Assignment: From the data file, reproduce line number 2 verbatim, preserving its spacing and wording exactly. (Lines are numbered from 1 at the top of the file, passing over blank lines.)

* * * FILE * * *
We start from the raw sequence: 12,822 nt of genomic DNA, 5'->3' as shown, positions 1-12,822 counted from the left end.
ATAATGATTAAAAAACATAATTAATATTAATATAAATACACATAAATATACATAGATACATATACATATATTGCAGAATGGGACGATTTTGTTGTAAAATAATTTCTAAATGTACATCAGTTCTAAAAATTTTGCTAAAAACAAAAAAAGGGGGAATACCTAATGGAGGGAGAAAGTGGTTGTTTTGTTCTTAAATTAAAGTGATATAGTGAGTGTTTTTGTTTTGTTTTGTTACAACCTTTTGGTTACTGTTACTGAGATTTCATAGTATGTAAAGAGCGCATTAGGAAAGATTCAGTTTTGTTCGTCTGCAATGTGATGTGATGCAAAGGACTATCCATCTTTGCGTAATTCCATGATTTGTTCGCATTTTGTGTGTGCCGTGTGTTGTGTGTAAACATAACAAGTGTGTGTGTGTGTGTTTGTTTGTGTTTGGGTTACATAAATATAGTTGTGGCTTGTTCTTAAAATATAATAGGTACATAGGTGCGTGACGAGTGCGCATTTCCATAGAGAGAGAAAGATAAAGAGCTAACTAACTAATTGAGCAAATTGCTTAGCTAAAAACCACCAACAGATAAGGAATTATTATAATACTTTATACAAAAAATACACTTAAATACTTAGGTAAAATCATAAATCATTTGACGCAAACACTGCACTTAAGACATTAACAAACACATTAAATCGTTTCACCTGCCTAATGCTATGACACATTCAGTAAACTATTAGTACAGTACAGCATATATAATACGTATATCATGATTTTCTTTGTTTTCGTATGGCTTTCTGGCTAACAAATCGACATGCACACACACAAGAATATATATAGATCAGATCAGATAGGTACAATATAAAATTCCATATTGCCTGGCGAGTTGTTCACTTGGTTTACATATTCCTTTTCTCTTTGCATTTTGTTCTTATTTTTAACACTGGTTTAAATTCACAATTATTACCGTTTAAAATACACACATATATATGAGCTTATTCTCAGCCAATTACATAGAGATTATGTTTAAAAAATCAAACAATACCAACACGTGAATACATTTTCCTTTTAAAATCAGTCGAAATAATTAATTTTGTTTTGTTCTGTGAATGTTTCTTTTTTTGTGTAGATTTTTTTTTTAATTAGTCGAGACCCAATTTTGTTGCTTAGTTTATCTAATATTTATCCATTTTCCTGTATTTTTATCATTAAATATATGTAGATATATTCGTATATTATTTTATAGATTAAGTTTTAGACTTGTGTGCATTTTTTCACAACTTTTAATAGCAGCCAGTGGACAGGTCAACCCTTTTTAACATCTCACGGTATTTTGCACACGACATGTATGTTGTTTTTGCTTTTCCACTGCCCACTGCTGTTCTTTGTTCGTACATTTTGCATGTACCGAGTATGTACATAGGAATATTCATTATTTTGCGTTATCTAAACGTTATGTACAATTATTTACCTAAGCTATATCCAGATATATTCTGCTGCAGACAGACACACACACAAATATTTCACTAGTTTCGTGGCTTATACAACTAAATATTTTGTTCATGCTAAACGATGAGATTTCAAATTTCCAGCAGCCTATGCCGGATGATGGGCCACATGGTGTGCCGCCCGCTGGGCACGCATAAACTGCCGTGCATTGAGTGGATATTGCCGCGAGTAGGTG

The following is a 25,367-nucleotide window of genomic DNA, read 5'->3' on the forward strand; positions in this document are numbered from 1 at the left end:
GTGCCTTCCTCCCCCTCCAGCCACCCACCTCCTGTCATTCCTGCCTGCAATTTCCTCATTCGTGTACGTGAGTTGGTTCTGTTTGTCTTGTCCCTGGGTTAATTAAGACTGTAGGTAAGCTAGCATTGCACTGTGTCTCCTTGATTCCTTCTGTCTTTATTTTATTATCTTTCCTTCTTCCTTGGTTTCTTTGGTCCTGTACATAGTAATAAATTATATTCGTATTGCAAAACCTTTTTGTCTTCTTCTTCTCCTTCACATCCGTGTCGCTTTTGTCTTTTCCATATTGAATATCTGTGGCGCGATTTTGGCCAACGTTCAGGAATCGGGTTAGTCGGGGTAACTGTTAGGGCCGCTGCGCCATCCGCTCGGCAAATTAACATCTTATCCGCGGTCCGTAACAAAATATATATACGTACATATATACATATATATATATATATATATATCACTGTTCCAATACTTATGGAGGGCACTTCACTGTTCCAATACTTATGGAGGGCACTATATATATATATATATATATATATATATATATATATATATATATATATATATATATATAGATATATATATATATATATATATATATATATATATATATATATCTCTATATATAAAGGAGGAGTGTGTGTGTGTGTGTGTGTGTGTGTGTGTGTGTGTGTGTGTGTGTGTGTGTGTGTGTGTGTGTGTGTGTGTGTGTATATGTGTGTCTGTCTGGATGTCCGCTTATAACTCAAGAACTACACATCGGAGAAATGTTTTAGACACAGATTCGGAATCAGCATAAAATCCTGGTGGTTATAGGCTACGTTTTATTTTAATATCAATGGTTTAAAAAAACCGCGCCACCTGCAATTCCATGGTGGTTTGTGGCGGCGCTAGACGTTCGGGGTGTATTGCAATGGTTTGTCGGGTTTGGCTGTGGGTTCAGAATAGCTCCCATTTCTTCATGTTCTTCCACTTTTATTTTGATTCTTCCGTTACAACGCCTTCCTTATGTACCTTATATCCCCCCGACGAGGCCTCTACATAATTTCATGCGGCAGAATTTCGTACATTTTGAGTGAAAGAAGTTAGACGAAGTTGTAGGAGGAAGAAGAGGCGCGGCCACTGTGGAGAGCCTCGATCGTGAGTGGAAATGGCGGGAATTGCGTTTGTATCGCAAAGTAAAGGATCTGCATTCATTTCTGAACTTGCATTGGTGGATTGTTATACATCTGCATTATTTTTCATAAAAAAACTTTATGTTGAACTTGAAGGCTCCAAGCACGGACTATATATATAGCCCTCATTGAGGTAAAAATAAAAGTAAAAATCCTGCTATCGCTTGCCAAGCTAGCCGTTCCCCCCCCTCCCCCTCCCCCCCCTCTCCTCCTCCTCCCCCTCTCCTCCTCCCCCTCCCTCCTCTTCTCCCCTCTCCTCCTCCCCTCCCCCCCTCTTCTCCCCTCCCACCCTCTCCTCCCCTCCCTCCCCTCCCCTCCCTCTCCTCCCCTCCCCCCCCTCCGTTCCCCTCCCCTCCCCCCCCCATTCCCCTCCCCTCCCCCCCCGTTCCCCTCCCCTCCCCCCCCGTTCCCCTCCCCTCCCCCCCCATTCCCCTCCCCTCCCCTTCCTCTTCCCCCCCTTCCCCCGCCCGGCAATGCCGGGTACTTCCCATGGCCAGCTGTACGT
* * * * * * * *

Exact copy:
ATAATGATTAAAAAACATAATTAATATTAATATAAATACACATAAATATACATAGATACATATACATATATTGCAGAATGGGACGATTTTGTTGTAAAATAATTTCTAAATGTACATCAGTTCTAAAAATTTTGCTAAAAACAAAAAAAGGGGGAATACCTAATGGAGGGAGAAAGTGGTTGTTTTGTTCTTAAATTAAAGTGATATAGTGAGTGTTTTTGTTTTGTTTTGTTACAACCTTTTGGTTACTGTTACTGAGATTTCATAGTATGTAAAGAGCGCATTAGGAAAGATTCAGTTTTGTTCGTCTGCAATGTGATGTGATGCAAAGGACTATCCATCTTTGCGTAATTCCATGATTTGTTCGCATTTTGTGTGTGCCGTGTGTTGTGTGTAAACATAACAAGTGTGTGTGTGTGTGTTTGTTTGTGTTTGGGTTACATAAATATAGTTGTGGCTTGTTCTTAAAATATAATAGGTACATAGGTGCGTGACGAGTGCGCATTTCCATAGAGAGAGAAAGATAAAGAGCTAACTAACTAATTGAGCAAATTGCTTAGCTAAAAACCACCAACAGATAAGGAATTATTATAATACTTTATACAAAAAATACACTTAAATACTTAGGTAAAATCATAAATCATTTGACGCAAACACTGCACTTAAGACATTAACAAACACATTAAATCGTTTCACCTGCCTAATGCTATGACACATTCAGTAAACTATTAGTACAGTACAGCATATATAATACGTATATCATGATTTTCTTTGTTTTCGTATGGCTTTCTGGCTAACAAATCGACATGCACACACACAAGAATATATATAGATCAGATCAGATAGGTACAATATAAAATTCCATATTGCCTGGCGAGTTGTTCACTTGGTTTACATATTCCTTTTCTCTTTGCATTTTGTTCTTATTTTTAACACTGGTTTAAATTCACAATTATTACCGTTTAAAATACACACATATATATGAGCTTATTCTCAGCCAATTACATAGAGATTATGTTTAAAAAATCAAACAATACCAACACGTGAATACATTTTCCTTTTAAAATCAGTCGAAATAATTAATTTTGTTTTGTTCTGTGAATGTTTCTTTTTTTGTGTAGATTTTTTTTTTAATTAGTCGAGACCCAATTTTGTTGCTTAGTTTATCTAATATTTATCCATTTTCCTGTATTTTTATCATTAAATATATGTAGATATATTCGTATATTATTTTATAGATTAAGTTTTAGACTTGTGTGCATTTTTTCACAACTTTTAATAGCAGCCAGTGGACAGGTCAACCCTTTTTAACATCTCACGGTATTTTGCACACGACATGTATGTTGTTTTTGCTTTTCCACTGCCCACTGCTGTTCTTTGTTCGTACATTTTGCATGTACCGAGTATGTACATAGGAATATTCATTATTTTGCGTTATCTAAACGTTATGTACAATTATTTACCTAAGCTATATCCAGATATATTCTGCTGCAGACAGACACACACACAAATATTTCACTAGTTTCGTGGCTTATACAACTAAATATTTTGTTCATGCTAAACGATGAGATTTCAAATTTCCAGCAGCCTATGCCGGATGATGGGCCACATGGTGTGCCGCCCGCTGGGCACGCATAAACTGCCGTGCATTGAGTGGATATTGCCGCGAGTAGGTG